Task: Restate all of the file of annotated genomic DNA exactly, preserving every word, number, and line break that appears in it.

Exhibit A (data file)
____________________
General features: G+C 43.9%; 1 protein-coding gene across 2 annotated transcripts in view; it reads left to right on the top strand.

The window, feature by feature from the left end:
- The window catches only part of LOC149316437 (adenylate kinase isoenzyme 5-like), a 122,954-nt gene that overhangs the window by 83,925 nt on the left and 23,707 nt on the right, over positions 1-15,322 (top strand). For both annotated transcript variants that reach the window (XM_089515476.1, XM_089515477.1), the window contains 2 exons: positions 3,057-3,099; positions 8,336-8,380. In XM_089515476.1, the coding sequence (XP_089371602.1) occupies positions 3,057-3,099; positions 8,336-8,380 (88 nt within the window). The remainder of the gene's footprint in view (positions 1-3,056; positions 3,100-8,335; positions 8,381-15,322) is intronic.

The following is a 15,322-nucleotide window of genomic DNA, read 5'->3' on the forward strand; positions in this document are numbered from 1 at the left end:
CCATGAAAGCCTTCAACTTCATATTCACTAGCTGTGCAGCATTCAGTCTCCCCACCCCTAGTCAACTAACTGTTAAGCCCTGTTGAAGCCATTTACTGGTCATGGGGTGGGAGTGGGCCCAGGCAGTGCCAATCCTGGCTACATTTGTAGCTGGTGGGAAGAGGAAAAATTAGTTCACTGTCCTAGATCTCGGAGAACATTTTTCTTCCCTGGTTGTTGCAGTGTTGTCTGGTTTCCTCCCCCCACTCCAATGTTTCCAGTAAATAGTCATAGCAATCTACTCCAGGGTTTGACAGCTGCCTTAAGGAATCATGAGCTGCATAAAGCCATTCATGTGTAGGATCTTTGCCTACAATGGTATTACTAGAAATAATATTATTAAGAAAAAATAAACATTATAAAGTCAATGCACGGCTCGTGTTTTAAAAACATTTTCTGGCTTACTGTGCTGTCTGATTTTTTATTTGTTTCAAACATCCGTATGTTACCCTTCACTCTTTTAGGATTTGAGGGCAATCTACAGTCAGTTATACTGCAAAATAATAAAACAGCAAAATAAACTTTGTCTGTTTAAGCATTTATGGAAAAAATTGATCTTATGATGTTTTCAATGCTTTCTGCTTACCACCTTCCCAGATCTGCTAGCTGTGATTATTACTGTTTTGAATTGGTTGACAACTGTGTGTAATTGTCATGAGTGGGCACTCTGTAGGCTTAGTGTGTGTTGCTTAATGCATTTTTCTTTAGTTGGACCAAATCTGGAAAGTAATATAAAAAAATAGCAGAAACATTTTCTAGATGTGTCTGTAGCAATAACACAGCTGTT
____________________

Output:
General features: G+C 43.9%; 1 protein-coding gene across 2 annotated transcripts in view; it reads left to right on the top strand.

The window, feature by feature from the left end:
- The window catches only part of LOC149316437 (adenylate kinase isoenzyme 5-like), a 122,954-nt gene that overhangs the window by 83,925 nt on the left and 23,707 nt on the right, over positions 1-15,322 (top strand). For both annotated transcript variants that reach the window (XM_089515476.1, XM_089515477.1), the window contains 2 exons: positions 3,057-3,099; positions 8,336-8,380. In XM_089515476.1, the coding sequence (XP_089371602.1) occupies positions 3,057-3,099; positions 8,336-8,380 (88 nt within the window). The remainder of the gene's footprint in view (positions 1-3,056; positions 3,100-8,335; positions 8,381-15,322) is intronic.

The following is a 15,322-nucleotide window of genomic DNA, read 5'->3' on the forward strand; positions in this document are numbered from 1 at the left end:
CCATGAAAGCCTTCAACTTCATATTCACTAGCTGTGCAGCATTCAGTCTCCCCACCCCTAGTCAACTAACTGTTAAGCCCTGTTGAAGCCATTTACTGGTCATGGGGTGGGAGTGGGCCCAGGCAGTGCCAATCCTGGCTACATTTGTAGCTGGTGGGAAGAGGAAAAATTAGTTCACTGTCCTAGATCTCGGAGAACATTTTTCTTCCCTGGTTGTTGCAGTGTTGTCTGGTTTCCTCCCCCCACTCCAATGTTTCCAGTAAATAGTCATAGCAATCTACTCCAGGGTTTGACAGCTGCCTTAAGGAATCATGAGCTGCATAAAGCCATTCATGTGTAGGATCTTTGCCTACAATGGTATTACTAGAAATAATATTATTAAGAAAAAATAAACATTATAAAGTCAATGCACGGCTCGTGTTTTAAAAACATTTTCTGGCTTACTGTGCTGTCTGATTTTTTATTTGTTTCAAACATCCGTATGTTACCCTTCACTCTTTTAGGATTTGAGGGCAATCTACAGTCAGTTATACTGCAAAATAATAAAACAGCAAAATAAACTTTGTCTGTTTAAGCATTTATGGAAAAAATTGATCTTATGATGTTTTCAATGCTTTCTGCTTACCACCTTCCCAGATCTGCTAGCTGTGATTATTACTGTTTTGAATTGGTTGACAACTGTGTGTAATTGTCATGAGTGGGCACTCTGTAGGCTTAGTGTGTGTTGCTTAATGCATTTTTCTTTAGTTGGACCAAATCTGGAAAGTAATATAAAAAAATAGCAGAAACATTTTCTAGATGTGTCTGTAGCAATAACACAGCTGTT